Fiscal Court passes ordinance on the use of blue lights

Jan. 26—In 2022, the state legislature passed House Bill 239. This new law ensures that elected constables of Kentucky are certified as peace officers as of January 1, 2023. In Tuesday's Pulaski County Fiscal Court meeting, the court addressed the use of blue lights.

There are a few options constables have to get certified, including a 40-hour constable training offered once every four years.

One of many stipulations included were the use of blue lights which can only be used with the permission of each respective county's fiscal court.

"The court still gets to determine whether or not they have emergency equipment, and the sheriff gets to determine whether or not they have radios or 9/11 access," said County Attorney Martin Hatfield.

Other criteria includes constable's vehicles being marked as such and only having markings approved by the county.

Civil debts can't be collected in a constable's official capacity.

Constables have to carry a minimum of one million dollars in vehicle liability coverage.

Constables must pass background checks, must be licensed to drive, can't have inebriated driving charges, and must be licensed to drive.

Constables must present themselves before the county for approval and inspection to ensure they are following all mentioned stipulations.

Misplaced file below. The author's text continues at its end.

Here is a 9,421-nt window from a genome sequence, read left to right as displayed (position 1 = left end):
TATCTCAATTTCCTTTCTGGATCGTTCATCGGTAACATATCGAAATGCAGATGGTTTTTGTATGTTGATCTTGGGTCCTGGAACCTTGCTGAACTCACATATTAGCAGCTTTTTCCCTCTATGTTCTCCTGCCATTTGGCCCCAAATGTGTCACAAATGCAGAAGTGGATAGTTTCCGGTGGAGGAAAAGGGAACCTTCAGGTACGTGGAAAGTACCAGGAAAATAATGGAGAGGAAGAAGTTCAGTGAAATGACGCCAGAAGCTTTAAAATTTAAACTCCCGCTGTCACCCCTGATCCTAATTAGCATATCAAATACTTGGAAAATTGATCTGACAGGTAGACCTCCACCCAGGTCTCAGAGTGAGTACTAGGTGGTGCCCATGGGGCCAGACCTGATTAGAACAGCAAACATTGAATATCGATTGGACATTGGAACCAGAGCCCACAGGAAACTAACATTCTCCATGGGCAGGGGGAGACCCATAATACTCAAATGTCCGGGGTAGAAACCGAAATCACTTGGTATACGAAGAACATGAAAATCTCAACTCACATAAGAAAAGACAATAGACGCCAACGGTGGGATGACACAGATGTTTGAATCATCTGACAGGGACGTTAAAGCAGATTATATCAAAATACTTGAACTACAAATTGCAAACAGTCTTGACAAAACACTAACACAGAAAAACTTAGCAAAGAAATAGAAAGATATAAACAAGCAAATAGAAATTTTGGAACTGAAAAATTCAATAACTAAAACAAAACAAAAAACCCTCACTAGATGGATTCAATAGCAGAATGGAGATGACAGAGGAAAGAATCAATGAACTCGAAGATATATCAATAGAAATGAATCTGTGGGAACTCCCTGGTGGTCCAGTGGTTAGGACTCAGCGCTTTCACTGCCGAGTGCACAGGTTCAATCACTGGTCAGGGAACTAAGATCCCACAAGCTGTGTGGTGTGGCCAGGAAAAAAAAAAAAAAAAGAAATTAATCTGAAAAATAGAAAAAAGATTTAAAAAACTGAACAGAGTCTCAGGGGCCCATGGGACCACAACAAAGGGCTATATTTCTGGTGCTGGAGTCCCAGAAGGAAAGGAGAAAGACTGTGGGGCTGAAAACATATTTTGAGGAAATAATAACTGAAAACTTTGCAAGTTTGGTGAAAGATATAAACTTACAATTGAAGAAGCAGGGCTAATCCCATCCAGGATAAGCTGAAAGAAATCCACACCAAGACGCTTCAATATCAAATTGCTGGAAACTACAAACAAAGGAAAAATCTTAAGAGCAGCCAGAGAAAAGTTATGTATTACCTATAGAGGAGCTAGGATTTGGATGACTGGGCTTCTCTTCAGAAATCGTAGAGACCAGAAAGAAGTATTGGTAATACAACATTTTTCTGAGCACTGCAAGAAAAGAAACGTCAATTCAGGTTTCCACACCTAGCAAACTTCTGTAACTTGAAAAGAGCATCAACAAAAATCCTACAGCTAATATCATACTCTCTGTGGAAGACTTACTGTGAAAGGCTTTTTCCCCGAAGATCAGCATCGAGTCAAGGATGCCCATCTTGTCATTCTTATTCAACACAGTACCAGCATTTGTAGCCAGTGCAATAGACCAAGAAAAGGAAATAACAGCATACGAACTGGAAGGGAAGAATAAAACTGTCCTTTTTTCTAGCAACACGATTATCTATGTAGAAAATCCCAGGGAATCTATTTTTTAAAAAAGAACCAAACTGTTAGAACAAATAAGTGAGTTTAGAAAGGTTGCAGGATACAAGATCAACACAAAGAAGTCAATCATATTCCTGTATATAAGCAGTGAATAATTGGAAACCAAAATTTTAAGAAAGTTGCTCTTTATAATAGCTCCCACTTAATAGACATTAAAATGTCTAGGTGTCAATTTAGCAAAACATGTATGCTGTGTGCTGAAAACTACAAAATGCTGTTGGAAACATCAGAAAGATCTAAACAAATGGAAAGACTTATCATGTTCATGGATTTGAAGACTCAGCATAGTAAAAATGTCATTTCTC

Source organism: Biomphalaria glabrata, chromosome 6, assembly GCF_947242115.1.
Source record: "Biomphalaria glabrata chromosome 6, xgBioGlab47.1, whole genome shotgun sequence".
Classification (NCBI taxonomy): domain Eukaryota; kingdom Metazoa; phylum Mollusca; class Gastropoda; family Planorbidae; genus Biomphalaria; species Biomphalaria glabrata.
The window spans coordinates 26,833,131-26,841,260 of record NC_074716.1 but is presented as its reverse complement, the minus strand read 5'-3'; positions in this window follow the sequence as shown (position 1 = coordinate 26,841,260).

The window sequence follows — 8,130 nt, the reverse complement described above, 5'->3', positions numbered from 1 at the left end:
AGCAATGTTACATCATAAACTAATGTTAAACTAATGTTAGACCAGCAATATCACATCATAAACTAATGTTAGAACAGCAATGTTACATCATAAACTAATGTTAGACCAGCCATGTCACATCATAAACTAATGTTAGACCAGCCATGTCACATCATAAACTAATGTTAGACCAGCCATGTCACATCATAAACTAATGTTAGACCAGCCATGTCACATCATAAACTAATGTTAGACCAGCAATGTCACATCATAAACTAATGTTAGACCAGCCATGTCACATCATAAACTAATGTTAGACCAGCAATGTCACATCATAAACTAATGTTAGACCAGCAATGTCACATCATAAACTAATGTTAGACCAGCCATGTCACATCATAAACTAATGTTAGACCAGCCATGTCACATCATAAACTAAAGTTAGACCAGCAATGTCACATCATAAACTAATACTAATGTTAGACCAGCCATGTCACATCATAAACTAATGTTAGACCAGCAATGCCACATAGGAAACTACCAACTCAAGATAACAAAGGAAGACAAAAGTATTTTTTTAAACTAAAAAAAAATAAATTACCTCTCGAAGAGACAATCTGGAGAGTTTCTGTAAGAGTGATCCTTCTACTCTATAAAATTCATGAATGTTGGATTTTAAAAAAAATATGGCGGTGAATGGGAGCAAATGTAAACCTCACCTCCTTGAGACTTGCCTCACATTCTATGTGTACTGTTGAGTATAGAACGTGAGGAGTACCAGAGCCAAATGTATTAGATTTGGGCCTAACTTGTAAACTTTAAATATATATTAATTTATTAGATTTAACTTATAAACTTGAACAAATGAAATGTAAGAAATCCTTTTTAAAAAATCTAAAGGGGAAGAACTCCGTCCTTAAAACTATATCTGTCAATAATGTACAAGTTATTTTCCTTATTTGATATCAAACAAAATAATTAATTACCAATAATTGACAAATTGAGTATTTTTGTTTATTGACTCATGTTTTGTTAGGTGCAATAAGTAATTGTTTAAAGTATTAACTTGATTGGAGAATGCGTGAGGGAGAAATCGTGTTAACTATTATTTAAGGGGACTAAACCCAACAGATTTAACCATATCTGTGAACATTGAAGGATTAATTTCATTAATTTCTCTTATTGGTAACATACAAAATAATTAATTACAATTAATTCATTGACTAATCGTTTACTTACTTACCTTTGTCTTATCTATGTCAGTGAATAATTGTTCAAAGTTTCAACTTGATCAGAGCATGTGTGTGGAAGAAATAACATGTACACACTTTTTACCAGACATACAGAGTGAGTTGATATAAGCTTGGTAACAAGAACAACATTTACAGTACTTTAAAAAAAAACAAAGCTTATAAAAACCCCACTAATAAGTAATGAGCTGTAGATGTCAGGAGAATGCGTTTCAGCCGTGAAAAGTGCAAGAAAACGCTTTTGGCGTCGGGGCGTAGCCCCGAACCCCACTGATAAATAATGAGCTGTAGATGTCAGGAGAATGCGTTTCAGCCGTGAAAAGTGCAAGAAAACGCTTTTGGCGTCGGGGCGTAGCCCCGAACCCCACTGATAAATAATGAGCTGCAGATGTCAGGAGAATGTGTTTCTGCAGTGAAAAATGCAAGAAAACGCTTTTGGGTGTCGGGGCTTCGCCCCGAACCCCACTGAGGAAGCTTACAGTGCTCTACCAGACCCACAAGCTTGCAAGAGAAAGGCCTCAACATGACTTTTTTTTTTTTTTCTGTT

If constables violate any of these stipulations, they wave their privileged use of emergency equipment.

During discussion it was brought up whether or not Pulaski County's "grandfathered-in" constables would need to meet the criteria in order to keep their blue lights.

Hatfield said they would not.

"The ones that are grandfathered in, if they had these two trainings" they will be able to keep their blue lights, said Hatfield.

It was also asked whether or not, if the constables were approved for blue lights, they could be covered under the fiscal court's insurance.

"That's up to you guys," said Hatfield. "I don't personally think it would be a good idea, but that's up to you guys."

The court was reminded they had a later meeting with the Kentucky Association of Counties (KACo), and this would be discussed to determine whether this should be enacted.

The court unanimously moved to advertise the ordinance and then addressed the next item.